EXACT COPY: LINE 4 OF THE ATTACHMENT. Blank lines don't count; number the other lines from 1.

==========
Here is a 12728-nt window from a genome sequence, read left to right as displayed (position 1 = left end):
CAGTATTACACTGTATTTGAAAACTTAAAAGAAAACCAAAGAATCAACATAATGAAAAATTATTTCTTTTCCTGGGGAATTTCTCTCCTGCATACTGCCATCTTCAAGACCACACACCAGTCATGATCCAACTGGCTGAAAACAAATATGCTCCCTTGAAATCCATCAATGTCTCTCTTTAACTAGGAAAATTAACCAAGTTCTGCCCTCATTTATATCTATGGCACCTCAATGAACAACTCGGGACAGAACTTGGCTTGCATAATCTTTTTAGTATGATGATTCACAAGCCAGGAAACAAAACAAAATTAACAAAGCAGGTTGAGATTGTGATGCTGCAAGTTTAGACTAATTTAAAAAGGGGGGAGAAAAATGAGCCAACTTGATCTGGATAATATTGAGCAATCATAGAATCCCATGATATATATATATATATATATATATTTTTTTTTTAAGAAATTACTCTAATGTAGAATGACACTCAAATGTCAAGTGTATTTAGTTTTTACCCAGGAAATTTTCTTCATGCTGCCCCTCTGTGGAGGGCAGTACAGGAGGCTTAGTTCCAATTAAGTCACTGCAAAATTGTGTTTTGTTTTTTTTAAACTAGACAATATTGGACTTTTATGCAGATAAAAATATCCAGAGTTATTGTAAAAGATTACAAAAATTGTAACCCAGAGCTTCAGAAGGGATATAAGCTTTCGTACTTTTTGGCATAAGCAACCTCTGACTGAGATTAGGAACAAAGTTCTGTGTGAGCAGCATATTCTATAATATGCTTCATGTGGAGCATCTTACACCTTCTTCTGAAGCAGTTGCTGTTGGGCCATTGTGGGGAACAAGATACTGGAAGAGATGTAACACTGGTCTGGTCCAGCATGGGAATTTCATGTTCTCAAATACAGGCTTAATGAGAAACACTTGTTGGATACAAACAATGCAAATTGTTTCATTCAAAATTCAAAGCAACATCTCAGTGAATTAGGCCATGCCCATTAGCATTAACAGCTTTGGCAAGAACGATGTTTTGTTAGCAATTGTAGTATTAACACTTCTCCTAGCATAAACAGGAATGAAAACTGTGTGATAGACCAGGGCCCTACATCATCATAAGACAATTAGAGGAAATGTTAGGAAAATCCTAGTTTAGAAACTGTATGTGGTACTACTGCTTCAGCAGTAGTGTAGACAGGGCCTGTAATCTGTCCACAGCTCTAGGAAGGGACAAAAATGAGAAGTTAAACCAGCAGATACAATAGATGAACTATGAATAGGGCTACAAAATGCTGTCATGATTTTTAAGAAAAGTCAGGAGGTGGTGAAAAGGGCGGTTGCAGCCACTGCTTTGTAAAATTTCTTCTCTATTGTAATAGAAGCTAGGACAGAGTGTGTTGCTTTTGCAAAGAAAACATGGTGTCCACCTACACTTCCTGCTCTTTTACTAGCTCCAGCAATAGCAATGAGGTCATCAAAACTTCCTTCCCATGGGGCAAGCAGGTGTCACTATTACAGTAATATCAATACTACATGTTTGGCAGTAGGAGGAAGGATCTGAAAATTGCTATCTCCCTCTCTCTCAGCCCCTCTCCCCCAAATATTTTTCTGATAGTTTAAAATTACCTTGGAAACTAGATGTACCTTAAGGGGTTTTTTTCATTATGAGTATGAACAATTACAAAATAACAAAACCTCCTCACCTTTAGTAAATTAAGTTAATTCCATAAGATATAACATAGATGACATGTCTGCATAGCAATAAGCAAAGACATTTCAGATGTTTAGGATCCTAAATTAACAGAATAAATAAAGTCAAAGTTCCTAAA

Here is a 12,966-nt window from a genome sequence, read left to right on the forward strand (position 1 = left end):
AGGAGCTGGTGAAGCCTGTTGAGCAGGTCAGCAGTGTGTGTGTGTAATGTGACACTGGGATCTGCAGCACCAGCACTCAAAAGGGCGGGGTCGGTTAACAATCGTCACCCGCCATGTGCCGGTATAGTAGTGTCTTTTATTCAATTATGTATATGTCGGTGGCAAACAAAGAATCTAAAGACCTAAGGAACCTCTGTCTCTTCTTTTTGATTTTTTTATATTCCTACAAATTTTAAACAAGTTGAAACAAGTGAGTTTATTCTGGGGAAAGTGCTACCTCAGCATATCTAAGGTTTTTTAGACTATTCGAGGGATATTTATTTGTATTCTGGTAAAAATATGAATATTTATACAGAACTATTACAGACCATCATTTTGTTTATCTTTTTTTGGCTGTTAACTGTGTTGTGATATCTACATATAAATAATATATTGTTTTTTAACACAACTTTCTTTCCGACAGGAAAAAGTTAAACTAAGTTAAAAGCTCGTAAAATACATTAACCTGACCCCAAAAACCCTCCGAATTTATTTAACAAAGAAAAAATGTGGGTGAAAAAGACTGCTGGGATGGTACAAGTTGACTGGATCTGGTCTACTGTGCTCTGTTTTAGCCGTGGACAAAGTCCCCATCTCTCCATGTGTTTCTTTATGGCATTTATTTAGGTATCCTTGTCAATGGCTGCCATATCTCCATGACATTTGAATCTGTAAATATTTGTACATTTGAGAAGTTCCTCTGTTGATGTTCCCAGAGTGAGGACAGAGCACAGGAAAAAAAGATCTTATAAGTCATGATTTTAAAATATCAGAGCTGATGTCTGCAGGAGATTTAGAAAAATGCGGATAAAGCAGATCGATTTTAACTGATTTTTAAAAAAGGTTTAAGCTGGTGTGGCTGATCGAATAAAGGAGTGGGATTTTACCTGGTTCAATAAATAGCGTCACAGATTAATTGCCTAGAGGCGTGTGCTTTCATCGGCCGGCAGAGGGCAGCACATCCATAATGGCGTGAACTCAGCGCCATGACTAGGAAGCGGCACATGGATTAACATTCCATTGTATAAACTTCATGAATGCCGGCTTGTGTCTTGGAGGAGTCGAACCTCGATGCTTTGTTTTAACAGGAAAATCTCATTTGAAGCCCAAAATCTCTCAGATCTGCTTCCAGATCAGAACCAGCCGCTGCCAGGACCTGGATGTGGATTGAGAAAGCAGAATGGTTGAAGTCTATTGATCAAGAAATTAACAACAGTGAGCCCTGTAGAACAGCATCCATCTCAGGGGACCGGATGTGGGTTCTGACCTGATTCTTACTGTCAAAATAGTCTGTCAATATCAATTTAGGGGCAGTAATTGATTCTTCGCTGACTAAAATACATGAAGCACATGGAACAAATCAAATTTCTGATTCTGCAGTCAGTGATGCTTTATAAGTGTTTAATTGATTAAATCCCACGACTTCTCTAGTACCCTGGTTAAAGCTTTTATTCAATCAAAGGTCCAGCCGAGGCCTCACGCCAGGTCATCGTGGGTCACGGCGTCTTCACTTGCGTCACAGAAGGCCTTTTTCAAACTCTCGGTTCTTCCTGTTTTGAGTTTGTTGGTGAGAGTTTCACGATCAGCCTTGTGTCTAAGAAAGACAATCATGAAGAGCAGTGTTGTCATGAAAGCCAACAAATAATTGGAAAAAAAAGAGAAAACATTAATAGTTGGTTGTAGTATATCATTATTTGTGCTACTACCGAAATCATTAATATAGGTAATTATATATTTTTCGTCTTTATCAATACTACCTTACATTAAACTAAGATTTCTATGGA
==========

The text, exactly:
AGGAGCTGGTGAAGCCTGTTGAGCAGGTCAGCAGTGTGTGTGTGTAATGTGACACTGGGATCTGCAGCACCAGCACTCAAAAGGGCGGGGTCGGTTAACAATCGTCACCCGCCATGTGCCGGTATAGTAGTGTCTTTTATTCAATTATGTATATGTCGGTGGCAAACAAAGAATCTAAAGACCTAAGGAACCTCTGTCTCTTCTTTTTGATTTTTTTATATTCCTACAAATTTTAAACAAGTTGAAACAAGTGAGTTTATTCTGGGGAAAGTGCTACCTCAGCATATCTAAGGTTTTTTAGACTATTCGAGGGATATTTATTTGTATTCTGGTAAAAATATGAATATTTATACAGAACTATTACAGACCATCATTTTGTTTATCTTTTTTTGGCTGTTAACTGTGTTGTGATATCTACATATAAATAATATATTGTTTTTTAACACAACTTTCTTTCCGACAGGAAAAAGTTAAACTAAGTTAAAAGCTCGTAAAATACATTAACCTGACCCCAAAAACCCTCCGAATTTATTTAACAAAGAAAAAATGTGGGTGAAAAAGACTGCTGGGATGGTACAAGTTGACTGGATCTGGTCTACTGTGCTCTGTTTTAGCCGTGGACAAAGTCCCCATCTCTCCATGTGTTTCTTTATGGCATTTATTTAGGTATCCTTGTCAATGGCTGCCATATCTCCATGACATTTGAATCTGTAAATATTTGTACATTTGAGAAGTTCCTCTGTTGATGTTCCCAGAGTGAGGACAGAGCACAGGAAAAAAAGATCTTATAAGTCATGATTTTAAAATATCAGAGCTGATGTCTGCAGGAGATTTAGAAAAATGCGGATAAAGCAGATCGATTTTAACTGATTTTTAAAAAAGGTTTAAGCTGGTGTGGCTGATCGAATAAAGGAGTGGGATTTTACCTGGTTCAATAAATAGCGTCACAGATTAATTGCCTAGAGGCGTGTGCTTTCATCGGCCGGCAGAGGGCAGCACATCCATAATGGCGTGAACTCAGCGCCATGACTAGGAAGCGGCACATGGATTAACATTCCATTGTATAAACTTCATGAATGCCGGCTTGTGTCTTGGAGGAGTCGAACCTCGATGCTTTGTTTTAACAGGAAAATCTCATTTGAAGCCCAAAATCTCTCAGATCTGCTTCCAGATCAGAACCAGCCGCTGCCAGGACCTGGATGTGGATTGAGAAAGCAGAATGGTTGAAGTCTATTGATCAAGAAATTAACAACAGTGAGCCCTGTAGAACAGCATCCATCTCAGGGGACCGGATGTGGGTTCTGACCTGATTCTTACTGTCAAAATAGTCTGTCAATATCAATTTAGGGGCAGTAATTGATTCTTCGCTGACTAAAATACATGAAGCACATGGAACAAATCAAATTTCTGATTCTGCAGTCAGTGATGCTTTATAAGTGTTTAATTGATTAAATCCCACGACTTCTCTAGTACCCTGGTTAAAGCTTTTATTCAATCAAAGGTCCAGCCGAGGCCTCACGCCAGGTCATCGTGGGTCACGGCGTCTTCACTTGCGTCACAGAAGGCCTTTTTCAAACTCTCGGTTCTTCCTGTTTTGAGTTTGTTGGTGAGAGTTTCACGATCAGCCTTGTGTCTAAGAAAGACAATCATGAAGAGCAGTGTTGTCATGAAAGCCAACAAATAATTGGAAAAAAAAGAGAAAACATTAATAGTTGGTTGTAGTATATCATTATTTGTGCTACTACCGAAATCATTAATATAGGTAATTATATATTTTTCGTCTTTATCAATACTACCTTACATTAAACTAAGATTTCTATGGA